Kung Hei Fat Choi - Wishing you all a prosperous new year!
I got to lead story time, which is sooooo much fun! I love reading to the little ones, and singing and dancing, and did I mention all the fun things we get to do afterwards? While I'm sure some people think I'm doing this as an act of volunteerism, I have to admit that getting to hang out and play with small people is an absolute treat for me.
I put together some props to use while retelling the story of the Great Race - the story of how the years of the Chinese Zodiac were named for 12 animals.
How about these for shiny dragons!? One of our sensory bins had golden dragons, red tinsel, gold coins, red envelopes, and some other shiny shapes hidden in it.
Here's our other sensory bin: pompons with jewels, tongs and clothes pins to work those fine motor skills.
Block play helps build hand muscles too, while also working on spacial skills, balancing, and learning about 3 dimensional shapes (with an occasional lesson in gravity thrown in for good measure!)
Painting our dragon scenes was very popular this week, as friends used sparkly paint to create a background, and added dragons on top. At least, that's what I thought was the plan, but as usual the children took the materials furthar and in different ways than we poor adults can hope to imagine: beautiful silhouettes!
I was surprised to see that the favorite center this week was actually the tangrams! This set of 7 shapes can be formed into a square, or any number of other creations. I read a wonderful book, The Tangram Magician by Lisa Campbell Ernst (no, I'm not affiliated with any book sellers, the link is just for your convenience). In the story a magician transforms himself into different animals and objects, which are all represented with tangrams. The kiddos LOVED it! I put out tangram patterns of all 12 animals of the Zodiac that I made, plus enough paper tangrams for everyone to make their own creation - and they did!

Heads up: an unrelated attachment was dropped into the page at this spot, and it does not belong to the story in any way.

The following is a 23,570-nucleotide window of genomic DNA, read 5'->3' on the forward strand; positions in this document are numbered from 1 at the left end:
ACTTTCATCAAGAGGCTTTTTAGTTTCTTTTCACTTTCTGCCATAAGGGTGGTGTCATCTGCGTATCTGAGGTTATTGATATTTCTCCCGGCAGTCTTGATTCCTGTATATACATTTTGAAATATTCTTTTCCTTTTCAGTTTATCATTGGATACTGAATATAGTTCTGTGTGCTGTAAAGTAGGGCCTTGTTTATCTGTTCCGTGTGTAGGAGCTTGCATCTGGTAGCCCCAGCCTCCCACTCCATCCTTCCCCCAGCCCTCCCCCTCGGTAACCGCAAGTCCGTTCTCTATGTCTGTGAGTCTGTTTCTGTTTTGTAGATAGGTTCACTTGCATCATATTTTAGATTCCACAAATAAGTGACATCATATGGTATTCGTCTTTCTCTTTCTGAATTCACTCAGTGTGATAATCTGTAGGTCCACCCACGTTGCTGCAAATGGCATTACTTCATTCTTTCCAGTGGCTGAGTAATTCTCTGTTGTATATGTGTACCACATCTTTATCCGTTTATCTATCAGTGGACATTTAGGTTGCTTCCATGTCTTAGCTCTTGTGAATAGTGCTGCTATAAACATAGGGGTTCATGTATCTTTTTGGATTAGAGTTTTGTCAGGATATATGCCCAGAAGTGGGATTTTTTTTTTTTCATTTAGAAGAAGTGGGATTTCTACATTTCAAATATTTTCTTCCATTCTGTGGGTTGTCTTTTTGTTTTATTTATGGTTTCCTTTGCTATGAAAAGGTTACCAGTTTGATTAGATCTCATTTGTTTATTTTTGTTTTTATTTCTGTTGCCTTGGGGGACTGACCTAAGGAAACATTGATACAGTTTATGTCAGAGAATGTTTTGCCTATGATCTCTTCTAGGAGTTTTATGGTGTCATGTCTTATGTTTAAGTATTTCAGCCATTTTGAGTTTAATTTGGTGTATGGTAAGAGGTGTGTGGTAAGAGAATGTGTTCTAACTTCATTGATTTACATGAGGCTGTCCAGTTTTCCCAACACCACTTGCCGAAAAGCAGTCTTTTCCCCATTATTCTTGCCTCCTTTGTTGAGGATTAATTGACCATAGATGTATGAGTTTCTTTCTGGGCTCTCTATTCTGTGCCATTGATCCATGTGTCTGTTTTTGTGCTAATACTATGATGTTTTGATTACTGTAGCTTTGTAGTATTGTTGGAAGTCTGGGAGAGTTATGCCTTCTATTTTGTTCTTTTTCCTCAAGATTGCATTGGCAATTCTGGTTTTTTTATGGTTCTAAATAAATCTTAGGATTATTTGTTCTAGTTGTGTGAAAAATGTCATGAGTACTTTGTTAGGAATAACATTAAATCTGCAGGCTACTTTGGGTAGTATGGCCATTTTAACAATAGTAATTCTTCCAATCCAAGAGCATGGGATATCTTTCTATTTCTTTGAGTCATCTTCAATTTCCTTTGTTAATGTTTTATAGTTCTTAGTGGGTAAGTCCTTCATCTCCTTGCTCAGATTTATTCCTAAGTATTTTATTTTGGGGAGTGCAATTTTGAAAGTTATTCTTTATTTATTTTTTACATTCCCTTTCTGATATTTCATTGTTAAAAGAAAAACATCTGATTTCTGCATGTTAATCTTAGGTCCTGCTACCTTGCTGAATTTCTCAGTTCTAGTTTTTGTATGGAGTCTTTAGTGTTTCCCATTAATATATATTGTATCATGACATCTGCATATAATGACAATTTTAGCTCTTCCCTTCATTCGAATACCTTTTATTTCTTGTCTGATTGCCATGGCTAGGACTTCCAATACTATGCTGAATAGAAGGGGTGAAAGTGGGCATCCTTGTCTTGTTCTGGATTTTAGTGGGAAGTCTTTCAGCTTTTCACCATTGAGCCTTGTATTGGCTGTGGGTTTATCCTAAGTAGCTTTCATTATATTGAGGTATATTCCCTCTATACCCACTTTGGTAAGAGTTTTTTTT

Here's our graph that we made to show which activities each child liked best. We looked at last week's graph, and introduced some great mathematical language: more, less, most, least. Graphing their favorites is an easy way to introduce graphing, and all the math skills it entails - and it gives us great feedback that we can use as we plan future activities.
Each child went home with a red envelope with a nickel in it (red envelopes with money are a traditional New Year gift), and one of our families brought in delicious New Year cakes that she made for everyone.
For more Chinese New Year activities, please see my Chinese New Year Pinterest board, and see this post from a previous celebration.